Boris Johnson would like to pave the way for a withdrawal on 31 October. The House of Commons meets for an extraordinary meeting this Saturday, it could end the Brexit process after three and a half years of severe political upheaval.
“Now is the moment to do Brexit,” the Prime Minister said, but many remember that his predecessor had appealed in vain to MPs with almost the same words. Parliament has voted three times on a “deal” with the EU, a withdrawal agreement and a “political declaration” on future relations. Third attempt was the majority against the deal still significant. 286 MPs voted on 29 March 344 against.
The government expects these 286 MPs, including five Labor MPs and four independents, to vote for a deal once again.
One of their spokesmen, Nicholas Soames, said he had not credited Boris Johnson with reaching a deal in Brussels. “I take my hat off to him,” Soames added, signaling his approval. Many see Johnson’s support as a step back in the party. But a few, like former Attorney General Dominic Grieve, want to vote against the treaty. He could support the deal only if he was presented to the citizens in a referendum, said Grieve, which he took the position of a good deal of opposition MPs. However, he had already rejected the May deal.
If the 286 supporters of the May deal bless PM’s draft, Boris Johnson still has to convince about thirty MPs
The leaders of all opposition parties instructed their groups to vote against the new draft treaty. Ten members of the Northern Irish Democratic Unionist Party (DUP), will vote against Johnson’s agreement. They see the interests of Northern Ireland endangered because the agreed trade border in the Irish Sea creates distance to Britain. The key role therefore comes the deviants in the Labor Party as well as the previous deal deniers in the Tories.
If the 286 supporters of the May deal bless Johnson’s draft, the prime minister still has to convince about thirty MPs. Boris Johnson has good chances to win over most of the 28 Brexiteers who voted against May’s deal in March. One of their spokesmen, Andrew Bridgen, has announced that he will speak out for the deal this time. On the other hand, Priti Patel and Theresa Villiers, are now ministers and thus also on board. Even if Johnson could convince all 28 Brexiteers, he would need at least two more Labor votes.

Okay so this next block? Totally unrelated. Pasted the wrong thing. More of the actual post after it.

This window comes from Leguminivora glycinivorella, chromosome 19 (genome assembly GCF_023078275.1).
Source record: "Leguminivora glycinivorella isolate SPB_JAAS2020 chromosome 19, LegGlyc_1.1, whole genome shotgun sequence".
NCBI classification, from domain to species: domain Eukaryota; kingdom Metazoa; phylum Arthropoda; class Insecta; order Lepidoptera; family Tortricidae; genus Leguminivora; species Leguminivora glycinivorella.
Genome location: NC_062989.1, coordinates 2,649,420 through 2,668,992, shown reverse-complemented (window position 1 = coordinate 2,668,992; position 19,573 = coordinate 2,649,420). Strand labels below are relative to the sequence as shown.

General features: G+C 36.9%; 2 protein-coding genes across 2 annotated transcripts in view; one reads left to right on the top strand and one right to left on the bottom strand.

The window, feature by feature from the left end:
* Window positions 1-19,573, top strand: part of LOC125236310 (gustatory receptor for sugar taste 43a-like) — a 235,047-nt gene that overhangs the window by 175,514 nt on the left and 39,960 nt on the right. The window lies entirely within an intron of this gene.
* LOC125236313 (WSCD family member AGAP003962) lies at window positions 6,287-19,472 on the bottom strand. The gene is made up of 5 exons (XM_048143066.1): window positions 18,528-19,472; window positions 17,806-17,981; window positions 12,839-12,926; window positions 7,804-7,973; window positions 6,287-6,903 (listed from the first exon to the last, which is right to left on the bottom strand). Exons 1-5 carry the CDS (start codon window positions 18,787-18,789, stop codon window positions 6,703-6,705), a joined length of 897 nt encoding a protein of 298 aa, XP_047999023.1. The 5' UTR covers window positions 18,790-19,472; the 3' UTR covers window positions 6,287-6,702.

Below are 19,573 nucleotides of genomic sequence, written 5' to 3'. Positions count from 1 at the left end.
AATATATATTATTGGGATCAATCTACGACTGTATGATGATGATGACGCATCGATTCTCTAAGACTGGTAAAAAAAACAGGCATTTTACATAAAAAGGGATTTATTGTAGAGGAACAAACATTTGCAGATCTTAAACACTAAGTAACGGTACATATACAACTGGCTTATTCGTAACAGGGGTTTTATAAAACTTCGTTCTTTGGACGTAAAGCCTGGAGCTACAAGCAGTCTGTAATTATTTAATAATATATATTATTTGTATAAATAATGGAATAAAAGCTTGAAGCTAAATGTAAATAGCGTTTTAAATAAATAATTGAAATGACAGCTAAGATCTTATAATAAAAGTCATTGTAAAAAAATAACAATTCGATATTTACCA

John McDonnell, the strong man behind Jeremy Corbyn, announced that he would speak with Campbell and other insecure MPs before the vote. After this conversation Campbell said he was still planning to support the deal, but was under “great pressure” from the party leadership to at least refrain. Even May is said to have tried to make vacillating Labor MPs more or less immoral offers, to channel public funds into their constituencies.
The potential defectors have been known by name since they wrote a letter to the EU Commission earlier this month calling for intensive negotiations with Johnson. On Friday, Boris Johnson is said to have contacted some of these Labor MPs. But many of the wavering are likely to decide this Saturday, under the impression of the lower house debate. This could take a turn if supplementary proposals come to a vote. Several MPs want to reach a three-month deferral of the withdrawal date, even if the new deal is accepted.